A brief forward to this piece: it’s been months since I’ve finished this story, yet something has been holding me back from publishing it. Perhaps it’s because it represents the end of my miniature saga, tying together all the loose ends and giving me little new material. Perhaps it’s because I briefly wanted to keep my last experiences to myself, as my own little story for me alone. But most likely it’s that publishing this piece is publishing those last memories of that attempt at living abroad, that were cut too short due to the coronavirus. Putting this in type is a concession, a surrender to the fates, that yes, that adventure is officially over (which, of course, it has been). Back when the virus was still new, when we were unaccustomed to its presence and full of uncertainty, I didn’t know when my next adventure would be. So I didn’t want to let this one go. But time (perhaps too much) has passed. The pandemic is far from over, and to repeat the now tired cliche, we have adjusted to this new normal. Life, as it always does, goes on. And the new adventures will come. So with that in mind, I felt it finally time to tell the last piece of my most recent story…
Around me the air darkened as afternoon faded into night in the city of Tel Aviv. The day’s warmth hadn’t yet dissipated, and I sat outside on a patio chair with my eyes fixed to my phone. I was looking at statistics of Covid 19, with the growing case numbers, the new countries closing, and it was finally sinking in that this virus was much, much more than simply a bad flu strain. My eyes began to glaze over from staring at a screen, and turned my face towards the sky to let my mind wander. After working so hard just to get here…what was I supposed to do next?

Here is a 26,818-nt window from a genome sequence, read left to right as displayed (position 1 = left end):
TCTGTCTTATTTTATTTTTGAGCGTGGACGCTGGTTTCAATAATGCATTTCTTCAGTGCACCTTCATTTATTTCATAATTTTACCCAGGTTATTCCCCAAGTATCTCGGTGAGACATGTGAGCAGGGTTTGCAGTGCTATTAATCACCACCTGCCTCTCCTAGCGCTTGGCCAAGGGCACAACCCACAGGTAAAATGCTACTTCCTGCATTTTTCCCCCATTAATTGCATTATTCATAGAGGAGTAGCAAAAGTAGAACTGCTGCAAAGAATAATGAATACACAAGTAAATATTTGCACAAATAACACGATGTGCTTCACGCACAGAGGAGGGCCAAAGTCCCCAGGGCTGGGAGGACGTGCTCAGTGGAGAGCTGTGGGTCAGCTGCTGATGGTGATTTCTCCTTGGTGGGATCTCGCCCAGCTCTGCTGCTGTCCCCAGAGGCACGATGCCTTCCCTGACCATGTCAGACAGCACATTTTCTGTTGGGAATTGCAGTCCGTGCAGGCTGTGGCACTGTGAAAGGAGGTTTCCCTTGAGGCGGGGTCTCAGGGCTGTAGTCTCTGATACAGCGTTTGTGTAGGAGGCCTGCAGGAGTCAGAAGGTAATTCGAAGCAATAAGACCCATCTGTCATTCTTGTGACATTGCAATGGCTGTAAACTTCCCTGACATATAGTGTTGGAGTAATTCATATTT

But I’m getting ahead of myself. For this story to make sense, we have to go back, more than a month before, to the coast of Morocco.
I was working with a boutique hotel in Morocco for the winter while my days in the Schengen zone refilled. On the days I wasn’t getting lost in the winding medina, surfing on the Atlantic, or working with the hotel, I was making my plans for the spring when I would finally return to Europe. From Morocco I was going to fly into the UK and stay in London with a friend of mine for a week, but after that was still unplanned. I had sent out applications to various workaways and language schools, and while part of me felt like I should return to France where I had become comfortable, I knew in my heart I really yearned for a couple very specific places.
For those of you who don’t know me personally, I kind of have a thing for Ancient Greece. Ever since I was 7 years old and I found my first mythology book in my elementary school library, I was enthralled with the culture ever since, to the point that I would eventually get my Bachelors degree in art history and history specializing in Ancient Greece. Along with this, I’m Italian by heritage, and grew up with essences of the culture throughout my life. So as a result of all this, Italy and Greece have always been the top of my list of places to at least attempt to live.
When I first attempted to live in Europe I went to France, because I had studied the language all four years of high school and it seemed the more “logical” and “safer” option. And though I enjoyed the country immensely, I could never shake the feeling that it wasn’t where I actually wanted to be. Certainly I wouldn’t be disappointed living elsewhere in Europe, but I basically only dream of my two little countries of the Mediterranean. So during my days in North Africa, I sent out new applications daily, started teaching myself Greek in January, and basically did everything I could to manifest what I wanted so badly to happen.